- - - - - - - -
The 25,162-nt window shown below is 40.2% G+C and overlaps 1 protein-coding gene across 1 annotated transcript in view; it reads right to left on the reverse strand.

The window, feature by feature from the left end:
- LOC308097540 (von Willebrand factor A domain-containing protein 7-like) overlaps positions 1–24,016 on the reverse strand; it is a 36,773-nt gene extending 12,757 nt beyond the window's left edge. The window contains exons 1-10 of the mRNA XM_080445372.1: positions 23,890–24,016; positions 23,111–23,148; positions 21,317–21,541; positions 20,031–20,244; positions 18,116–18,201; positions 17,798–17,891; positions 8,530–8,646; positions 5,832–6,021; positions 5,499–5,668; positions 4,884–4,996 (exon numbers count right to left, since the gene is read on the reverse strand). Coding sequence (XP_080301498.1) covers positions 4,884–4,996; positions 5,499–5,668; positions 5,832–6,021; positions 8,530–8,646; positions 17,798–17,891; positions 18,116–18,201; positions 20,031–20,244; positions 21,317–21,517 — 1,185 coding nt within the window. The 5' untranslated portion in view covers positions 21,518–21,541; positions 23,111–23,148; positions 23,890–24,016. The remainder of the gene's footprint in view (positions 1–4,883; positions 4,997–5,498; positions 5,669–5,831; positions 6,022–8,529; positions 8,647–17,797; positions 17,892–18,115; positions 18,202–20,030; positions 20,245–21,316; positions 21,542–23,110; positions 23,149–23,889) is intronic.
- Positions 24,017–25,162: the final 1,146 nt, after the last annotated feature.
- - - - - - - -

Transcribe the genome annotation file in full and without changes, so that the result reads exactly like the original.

The 25,162-nt window shown below is 40.2% G+C and overlaps 1 protein-coding gene across 1 annotated transcript in view; it reads right to left on the reverse strand.

The window, feature by feature from the left end:
- LOC308097540 (von Willebrand factor A domain-containing protein 7-like) overlaps positions 1–24,016 on the reverse strand; it is a 36,773-nt gene extending 12,757 nt beyond the window's left edge. The window contains exons 1-10 of the mRNA XM_080445372.1: positions 23,890–24,016; positions 23,111–23,148; positions 21,317–21,541; positions 20,031–20,244; positions 18,116–18,201; positions 17,798–17,891; positions 8,530–8,646; positions 5,832–6,021; positions 5,499–5,668; positions 4,884–4,996 (exon numbers count right to left, since the gene is read on the reverse strand). Coding sequence (XP_080301498.1) covers positions 4,884–4,996; positions 5,499–5,668; positions 5,832–6,021; positions 8,530–8,646; positions 17,798–17,891; positions 18,116–18,201; positions 20,031–20,244; positions 21,317–21,517 — 1,185 coding nt within the window. The 5' untranslated portion in view covers positions 21,518–21,541; positions 23,111–23,148; positions 23,890–24,016. The remainder of the gene's footprint in view (positions 1–4,883; positions 4,997–5,498; positions 5,669–5,831; positions 6,022–8,529; positions 8,647–17,797; positions 17,892–18,115; positions 18,202–20,030; positions 20,245–21,316; positions 21,542–23,110; positions 23,149–23,889) is intronic.
- Positions 24,017–25,162: the final 1,146 nt, after the last annotated feature.